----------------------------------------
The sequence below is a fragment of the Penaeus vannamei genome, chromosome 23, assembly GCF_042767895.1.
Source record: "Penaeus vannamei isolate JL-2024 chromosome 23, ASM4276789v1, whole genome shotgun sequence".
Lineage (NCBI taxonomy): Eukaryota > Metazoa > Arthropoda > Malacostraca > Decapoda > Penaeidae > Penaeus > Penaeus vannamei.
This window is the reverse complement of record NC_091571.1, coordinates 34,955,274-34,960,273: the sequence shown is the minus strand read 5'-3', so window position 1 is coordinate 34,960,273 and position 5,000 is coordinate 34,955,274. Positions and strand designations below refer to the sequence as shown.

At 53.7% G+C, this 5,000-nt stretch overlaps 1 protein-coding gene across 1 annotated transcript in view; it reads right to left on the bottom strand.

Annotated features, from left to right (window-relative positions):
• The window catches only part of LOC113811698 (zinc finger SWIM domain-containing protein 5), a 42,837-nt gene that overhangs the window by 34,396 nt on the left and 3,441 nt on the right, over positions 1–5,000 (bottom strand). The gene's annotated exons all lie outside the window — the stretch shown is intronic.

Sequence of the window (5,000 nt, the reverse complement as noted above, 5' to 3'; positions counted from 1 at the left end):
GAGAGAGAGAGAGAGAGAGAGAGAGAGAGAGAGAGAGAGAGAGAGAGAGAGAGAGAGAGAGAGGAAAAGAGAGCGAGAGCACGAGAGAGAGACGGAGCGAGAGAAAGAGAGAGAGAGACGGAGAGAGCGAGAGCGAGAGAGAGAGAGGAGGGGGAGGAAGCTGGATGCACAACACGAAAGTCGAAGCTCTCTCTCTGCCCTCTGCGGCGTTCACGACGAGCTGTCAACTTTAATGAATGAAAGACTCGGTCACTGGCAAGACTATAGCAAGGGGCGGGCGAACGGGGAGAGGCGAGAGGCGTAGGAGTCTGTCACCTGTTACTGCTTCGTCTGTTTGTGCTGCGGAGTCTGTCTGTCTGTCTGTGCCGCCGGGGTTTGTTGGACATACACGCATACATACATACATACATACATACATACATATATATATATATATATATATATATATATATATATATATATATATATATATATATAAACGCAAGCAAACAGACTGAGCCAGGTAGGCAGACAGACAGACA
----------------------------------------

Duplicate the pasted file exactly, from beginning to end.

The sequence below is a fragment of the Penaeus vannamei genome, chromosome 23, assembly GCF_042767895.1.
Source record: "Penaeus vannamei isolate JL-2024 chromosome 23, ASM4276789v1, whole genome shotgun sequence".
Lineage (NCBI taxonomy): Eukaryota > Metazoa > Arthropoda > Malacostraca > Decapoda > Penaeidae > Penaeus > Penaeus vannamei.
This window is the reverse complement of record NC_091571.1, coordinates 34,955,274-34,960,273: the sequence shown is the minus strand read 5'-3', so window position 1 is coordinate 34,960,273 and position 5,000 is coordinate 34,955,274. Positions and strand designations below refer to the sequence as shown.

At 53.7% G+C, this 5,000-nt stretch overlaps 1 protein-coding gene across 1 annotated transcript in view; it reads right to left on the bottom strand.

Annotated features, from left to right (window-relative positions):
• The window catches only part of LOC113811698 (zinc finger SWIM domain-containing protein 5), a 42,837-nt gene that overhangs the window by 34,396 nt on the left and 3,441 nt on the right, over positions 1–5,000 (bottom strand). The gene's annotated exons all lie outside the window — the stretch shown is intronic.

Sequence of the window (5,000 nt, the reverse complement as noted above, 5' to 3'; positions counted from 1 at the left end):
GAGAGAGAGAGAGAGAGAGAGAGAGAGAGAGAGAGAGAGAGAGAGAGAGAGAGAGAGAGAGAGGAAAAGAGAGCGAGAGCACGAGAGAGAGACGGAGCGAGAGAAAGAGAGAGAGAGACGGAGAGAGCGAGAGCGAGAGAGAGAGAGGAGGGGGAGGAAGCTGGATGCACAACACGAAAGTCGAAGCTCTCTCTCTGCCCTCTGCGGCGTTCACGACGAGCTGTCAACTTTAATGAATGAAAGACTCGGTCACTGGCAAGACTATAGCAAGGGGCGGGCGAACGGGGAGAGGCGAGAGGCGTAGGAGTCTGTCACCTGTTACTGCTTCGTCTGTTTGTGCTGCGGAGTCTGTCTGTCTGTCTGTGCCGCCGGGGTTTGTTGGACATACACGCATACATACATACATACATACATACATACATATATATATATATATATATATATATATATATATATATATATATATATATATATATAAACGCAAGCAAACAGACTGAGCCAGGTAGGCAGACAGACAGACA